A Dartmouth woman whose roommate is battling cancer is criticizing the municipality’s emergency plan.
Ellen Mouratis is concerned about a prolonged power outage at their shared apartment because she fears her roommate, Heather, would be unable to handle the loss of heat.
During this weekend’s snowstorm, she called her local councillor and city officials in an effort to find out if there is a location in their neighbourhood that has been pre-designated as a warming centre.
She was dismayed to find out there isn’t.
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“The emergency plan they have for us is to wait 24 hours without heat and then turn on a radio with batteries and listen to when they come online to find out where in your neighbourhood you could go. That’s terrible,” she said.
“There should be one in every community of school or community centre that you know in advance is your designated place to go.”
The municipality’s Emergency Management Office (EMO) advises residents to have their own plans to take care of themselves for 24 to 36 hours.
Coordinator Barry Manuel says it is impossible to have warming centres set up instantly for every outage.
“Each agency will have a plan to provide the services they need to provide in an emergency and people should do the same thing with their own family,” Manuel said.
“All the centres we would use in an emergency we already know where they are now. We don’t designate them until we have a need.”
Manuel says EMO would determine when and where to open up a warming centre based on how many people are affected, the temperature, and how long the outage was expected to last.
“Just because we lose power doesn’t mean we need to open up a warming centre right away because again these warming centres they are a resource,” he said.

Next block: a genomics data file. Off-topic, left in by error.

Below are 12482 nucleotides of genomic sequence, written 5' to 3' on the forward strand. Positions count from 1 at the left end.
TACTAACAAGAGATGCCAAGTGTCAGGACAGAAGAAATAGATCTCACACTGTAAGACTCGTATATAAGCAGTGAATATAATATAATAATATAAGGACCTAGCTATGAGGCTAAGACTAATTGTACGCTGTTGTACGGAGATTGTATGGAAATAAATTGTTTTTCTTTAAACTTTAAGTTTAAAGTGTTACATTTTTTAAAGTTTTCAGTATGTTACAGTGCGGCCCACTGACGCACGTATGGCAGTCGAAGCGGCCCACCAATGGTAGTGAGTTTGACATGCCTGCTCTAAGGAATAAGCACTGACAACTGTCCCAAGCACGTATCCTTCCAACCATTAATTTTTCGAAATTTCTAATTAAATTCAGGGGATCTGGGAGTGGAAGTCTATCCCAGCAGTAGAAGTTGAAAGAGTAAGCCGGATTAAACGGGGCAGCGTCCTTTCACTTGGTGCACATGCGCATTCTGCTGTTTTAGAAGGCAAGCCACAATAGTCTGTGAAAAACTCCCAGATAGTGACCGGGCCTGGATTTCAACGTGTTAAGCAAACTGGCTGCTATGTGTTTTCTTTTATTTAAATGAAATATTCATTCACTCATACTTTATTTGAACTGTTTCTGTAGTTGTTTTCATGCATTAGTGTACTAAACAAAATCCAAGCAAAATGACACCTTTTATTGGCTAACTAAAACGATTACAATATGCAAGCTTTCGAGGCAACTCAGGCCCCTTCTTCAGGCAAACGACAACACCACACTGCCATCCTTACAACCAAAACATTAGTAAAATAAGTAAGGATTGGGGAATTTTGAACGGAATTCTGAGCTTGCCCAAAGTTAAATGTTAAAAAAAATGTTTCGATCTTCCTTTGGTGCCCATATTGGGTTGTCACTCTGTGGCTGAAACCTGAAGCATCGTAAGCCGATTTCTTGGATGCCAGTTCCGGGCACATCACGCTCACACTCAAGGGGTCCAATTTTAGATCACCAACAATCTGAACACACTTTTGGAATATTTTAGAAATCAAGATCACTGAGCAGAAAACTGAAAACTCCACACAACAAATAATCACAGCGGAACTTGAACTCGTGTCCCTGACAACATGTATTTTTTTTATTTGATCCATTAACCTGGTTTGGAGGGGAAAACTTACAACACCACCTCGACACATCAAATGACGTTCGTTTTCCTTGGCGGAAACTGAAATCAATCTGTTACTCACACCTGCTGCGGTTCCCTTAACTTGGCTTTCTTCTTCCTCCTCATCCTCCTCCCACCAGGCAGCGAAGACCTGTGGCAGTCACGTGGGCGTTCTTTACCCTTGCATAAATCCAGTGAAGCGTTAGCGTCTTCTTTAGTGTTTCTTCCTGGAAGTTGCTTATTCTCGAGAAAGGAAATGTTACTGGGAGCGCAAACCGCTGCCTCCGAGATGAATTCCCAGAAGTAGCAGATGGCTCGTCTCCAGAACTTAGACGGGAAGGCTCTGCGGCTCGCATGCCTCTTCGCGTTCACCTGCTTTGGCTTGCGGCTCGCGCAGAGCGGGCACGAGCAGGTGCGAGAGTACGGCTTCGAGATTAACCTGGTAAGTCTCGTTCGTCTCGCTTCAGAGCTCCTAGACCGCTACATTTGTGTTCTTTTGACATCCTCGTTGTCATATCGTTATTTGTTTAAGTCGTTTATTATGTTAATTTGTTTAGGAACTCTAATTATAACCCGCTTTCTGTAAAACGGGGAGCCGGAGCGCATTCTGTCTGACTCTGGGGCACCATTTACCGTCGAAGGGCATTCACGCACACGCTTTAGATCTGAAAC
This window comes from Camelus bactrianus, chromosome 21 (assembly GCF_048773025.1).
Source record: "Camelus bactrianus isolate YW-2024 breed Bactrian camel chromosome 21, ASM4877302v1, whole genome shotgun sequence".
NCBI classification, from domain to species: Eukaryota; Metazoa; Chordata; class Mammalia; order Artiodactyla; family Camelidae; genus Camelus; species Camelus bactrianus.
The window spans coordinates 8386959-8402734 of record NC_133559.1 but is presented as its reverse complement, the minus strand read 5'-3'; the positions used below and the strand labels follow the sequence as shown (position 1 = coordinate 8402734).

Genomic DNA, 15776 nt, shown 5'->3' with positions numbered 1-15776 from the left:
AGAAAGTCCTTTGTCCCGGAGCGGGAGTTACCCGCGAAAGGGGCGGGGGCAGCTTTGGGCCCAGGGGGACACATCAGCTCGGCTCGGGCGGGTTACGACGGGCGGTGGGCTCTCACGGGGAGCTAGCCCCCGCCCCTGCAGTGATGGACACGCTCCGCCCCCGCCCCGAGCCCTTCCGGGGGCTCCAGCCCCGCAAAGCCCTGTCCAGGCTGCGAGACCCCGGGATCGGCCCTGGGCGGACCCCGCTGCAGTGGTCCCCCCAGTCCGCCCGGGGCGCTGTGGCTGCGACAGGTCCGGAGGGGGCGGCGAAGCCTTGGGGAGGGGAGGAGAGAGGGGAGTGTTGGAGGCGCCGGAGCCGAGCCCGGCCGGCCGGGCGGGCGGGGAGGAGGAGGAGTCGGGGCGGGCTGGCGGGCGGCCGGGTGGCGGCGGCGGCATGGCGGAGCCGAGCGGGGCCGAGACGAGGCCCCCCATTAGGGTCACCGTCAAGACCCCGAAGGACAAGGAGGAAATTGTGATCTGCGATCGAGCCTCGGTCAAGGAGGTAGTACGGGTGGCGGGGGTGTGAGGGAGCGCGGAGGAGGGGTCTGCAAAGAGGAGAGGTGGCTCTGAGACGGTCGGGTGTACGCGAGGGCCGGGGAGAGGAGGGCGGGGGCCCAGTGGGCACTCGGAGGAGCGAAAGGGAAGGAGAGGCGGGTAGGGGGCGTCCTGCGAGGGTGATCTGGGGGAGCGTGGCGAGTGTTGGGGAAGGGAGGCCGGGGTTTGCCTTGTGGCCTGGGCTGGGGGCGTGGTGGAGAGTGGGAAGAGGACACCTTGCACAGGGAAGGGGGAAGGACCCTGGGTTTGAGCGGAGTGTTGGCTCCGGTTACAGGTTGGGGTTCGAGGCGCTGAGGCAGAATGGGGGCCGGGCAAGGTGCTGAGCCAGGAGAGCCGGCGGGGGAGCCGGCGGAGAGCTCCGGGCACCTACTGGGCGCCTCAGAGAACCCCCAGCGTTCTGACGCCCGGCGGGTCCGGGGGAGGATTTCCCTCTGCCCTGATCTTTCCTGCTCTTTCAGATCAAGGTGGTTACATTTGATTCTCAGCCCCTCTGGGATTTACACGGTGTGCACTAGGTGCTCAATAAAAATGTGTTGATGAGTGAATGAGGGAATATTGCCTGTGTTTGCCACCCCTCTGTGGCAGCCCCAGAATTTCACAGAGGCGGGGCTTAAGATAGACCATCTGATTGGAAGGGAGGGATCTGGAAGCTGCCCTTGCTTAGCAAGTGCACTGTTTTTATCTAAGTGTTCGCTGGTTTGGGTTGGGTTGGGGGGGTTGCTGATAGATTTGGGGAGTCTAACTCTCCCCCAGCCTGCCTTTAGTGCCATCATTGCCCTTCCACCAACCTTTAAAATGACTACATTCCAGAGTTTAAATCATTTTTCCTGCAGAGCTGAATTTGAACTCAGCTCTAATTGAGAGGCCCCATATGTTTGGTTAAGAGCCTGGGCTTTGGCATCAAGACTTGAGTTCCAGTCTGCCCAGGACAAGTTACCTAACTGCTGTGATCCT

“I don’t want to abuse the resource. They are run by volunteers and I do want to make sure they are there when they’re needed.”
Coun. Waye Mason, who represents Halifax South Downtown, is currently working on establishing a Joint Emergency Management team in the urban core. Similar teams were set up in rural areas after Hurricane Juan.
The community-based volunteer group will work with the municipality’s EMO and help during emergencies.
“When activated, they can kind of be there to open up the warming centres to be eyes on the ground call into EMO and let them know what the local conditions are,” Mason said.
But Mason admits the team probably wouldn’t be applicable to Ellen and Heather’s situation, unless their outage was part of a larger emergency that had mass impact.
Instead, Mason suggests if they ever did lose power and felt they needed help, to call 311 or the police non-emergency line.
The women, however, have their own plan.
“My roommate is dying of five different cancers and she would need heat. We couldn’t wait 12 hours and then wait until somebody comes up with a place for us to go to,” said Mouratis.
“After a lot of thinking about it, I just decided that if it got bad, I would take her to the hospital.”